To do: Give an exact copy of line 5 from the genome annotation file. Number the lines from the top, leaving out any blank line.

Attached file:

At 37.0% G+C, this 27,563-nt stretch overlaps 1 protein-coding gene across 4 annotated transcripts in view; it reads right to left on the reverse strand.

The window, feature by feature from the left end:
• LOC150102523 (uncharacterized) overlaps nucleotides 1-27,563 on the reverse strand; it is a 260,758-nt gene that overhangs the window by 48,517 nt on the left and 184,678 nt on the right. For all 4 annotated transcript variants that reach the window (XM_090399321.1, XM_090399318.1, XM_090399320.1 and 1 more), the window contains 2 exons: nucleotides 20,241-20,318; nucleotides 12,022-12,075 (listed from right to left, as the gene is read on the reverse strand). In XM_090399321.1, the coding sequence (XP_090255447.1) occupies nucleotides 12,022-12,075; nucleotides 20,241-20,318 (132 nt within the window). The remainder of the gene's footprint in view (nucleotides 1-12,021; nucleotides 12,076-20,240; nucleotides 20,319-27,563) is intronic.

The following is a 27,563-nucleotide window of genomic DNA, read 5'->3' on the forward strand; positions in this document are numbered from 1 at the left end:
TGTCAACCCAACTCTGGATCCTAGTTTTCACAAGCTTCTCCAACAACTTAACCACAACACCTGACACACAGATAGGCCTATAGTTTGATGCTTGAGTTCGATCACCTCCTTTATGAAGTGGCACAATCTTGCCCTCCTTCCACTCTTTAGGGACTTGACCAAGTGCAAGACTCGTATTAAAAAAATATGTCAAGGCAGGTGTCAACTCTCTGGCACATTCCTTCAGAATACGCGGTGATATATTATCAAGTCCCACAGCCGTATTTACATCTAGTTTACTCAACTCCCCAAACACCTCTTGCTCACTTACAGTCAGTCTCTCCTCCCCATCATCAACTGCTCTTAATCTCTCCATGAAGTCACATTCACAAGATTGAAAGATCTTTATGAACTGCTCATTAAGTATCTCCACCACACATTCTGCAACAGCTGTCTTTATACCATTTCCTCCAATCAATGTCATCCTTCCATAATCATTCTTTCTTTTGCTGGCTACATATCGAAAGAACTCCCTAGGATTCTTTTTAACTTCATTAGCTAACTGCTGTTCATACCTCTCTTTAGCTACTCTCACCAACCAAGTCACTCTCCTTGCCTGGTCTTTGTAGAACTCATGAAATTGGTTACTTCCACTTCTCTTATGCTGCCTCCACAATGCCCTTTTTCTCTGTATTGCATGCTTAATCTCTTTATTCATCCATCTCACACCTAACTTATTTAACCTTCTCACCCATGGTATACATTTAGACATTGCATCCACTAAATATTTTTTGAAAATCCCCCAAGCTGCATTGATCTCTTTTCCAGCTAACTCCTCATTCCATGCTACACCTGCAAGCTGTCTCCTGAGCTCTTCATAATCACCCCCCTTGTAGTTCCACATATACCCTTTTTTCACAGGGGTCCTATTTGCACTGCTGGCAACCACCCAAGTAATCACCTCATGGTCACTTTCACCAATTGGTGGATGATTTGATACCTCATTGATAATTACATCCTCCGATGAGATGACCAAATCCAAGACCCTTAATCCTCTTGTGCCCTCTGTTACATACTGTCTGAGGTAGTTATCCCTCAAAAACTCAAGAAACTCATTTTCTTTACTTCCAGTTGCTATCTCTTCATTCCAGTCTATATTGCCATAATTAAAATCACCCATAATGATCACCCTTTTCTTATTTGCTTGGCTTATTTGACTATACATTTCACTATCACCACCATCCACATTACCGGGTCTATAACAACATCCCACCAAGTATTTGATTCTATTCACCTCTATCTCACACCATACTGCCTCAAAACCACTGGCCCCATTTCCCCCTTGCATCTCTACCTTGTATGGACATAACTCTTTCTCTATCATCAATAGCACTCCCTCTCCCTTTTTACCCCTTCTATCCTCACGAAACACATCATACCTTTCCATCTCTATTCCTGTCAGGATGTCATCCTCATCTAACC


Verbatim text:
TGTCAACCCAACTCTGGATCCTAGTTTTCACAAGCTTCTCCAACAACTTAACCACAACACCTGACACACAGATAGGCCTATAGTTTGATGCTTGAGTTCGATCACCTCCTTTATGAAGTGGCACAATCTTGCCCTCCTTCCACTCTTTAGGGACTTGACCAAGTGCAAGACTCGTATTAAAAAAATATGTCAAGGCAGGTGTCAACTCTCTGGCACATTCCTTCAGAATACGCGGTGATATATTATCAAGTCCCACAGCCGTATTTACATCTAGTTTACTCAACTCCCCAAACACCTCTTGCTCACTTACAGTCAGTCTCTCCTCCCCATCATCAACTGCTCTTAATCTCTCCATGAAGTCACATTCACAAGATTGAAAGATCTTTATGAACTGCTCATTAAGTATCTCCACCACACATTCTGCAACAGCTGTCTTTATACCATTTCCTCCAATCAATGTCATCCTTCCATAATCATTCTTTCTTTTGCTGGCTACATATCGAAAGAACTCCCTAGGATTCTTTTTAACTTCATTAGCTAACTGCTGTTCATACCTCTCTTTAGCTACTCTCACCAACCAAGTCACTCTCCTTGCCTGGTCTTTGTAGAACTCATGAAATTGGTTACTTCCACTTCTCTTATGCTGCCTCCACAATGCCCTTTTTCTCTGTATTGCATGCTTAATCTCTTTATTCATCCATCTCACACCTAACTTATTTAACCTTCTCACCCATGGTATACATTTAGACATTGCATCCACTAAATATTTTTTGAAAATCCCCCAAGCTGCATTGATCTCTTTTCCAGCTAACTCCTCATTCCATGCTACACCTGCAAGCTGTCTCCTGAGCTCTTCATAATCACCCCCCTTGTAGTTCCACATATACCCTTTTTTCACAGGGGTCCTATTTGCACTGCTGGCAACCACCCAAGTAATCACCTCATGGTCACTTTCACCAATTGGTGGATGATTTGATACCTCATTGATAATTACATCCTCCGATGAGATGACCAAATCCAAGACCCTTAATCCTCTTGTGCCCTCTGTTACATACTGTCTGAGGTAGTTATCCCTCAAAAACTCAAGAAACTCATTTTCTTTACTTCCAGTTGCTATCTCTTCATTCCAGTCTATATTGCCATAATTAAAATCACCCATAATGATCACCCTTTTCTTATTTGCTTGGCTTATTTGACTATACATTTCACTATCACCACCATCCACATTACCGGGTCTATAACAACATCCCACCAAGTATTTGATTCTATTCACCTCTATCTCACACCATACTGCCTCAAAACCACTGGCCCCATTTCCCCCTTGCATCTCTACCTTGTATGGACATAACTCTTTCTCTATCATCAATAGCACTCCCTCTCCCTTTTTACCCCTTCTATCCTCACGAAACACATCATACCTTTCCATCTCTATTCCTGTCAGGATGTCATCCTCATCTAACC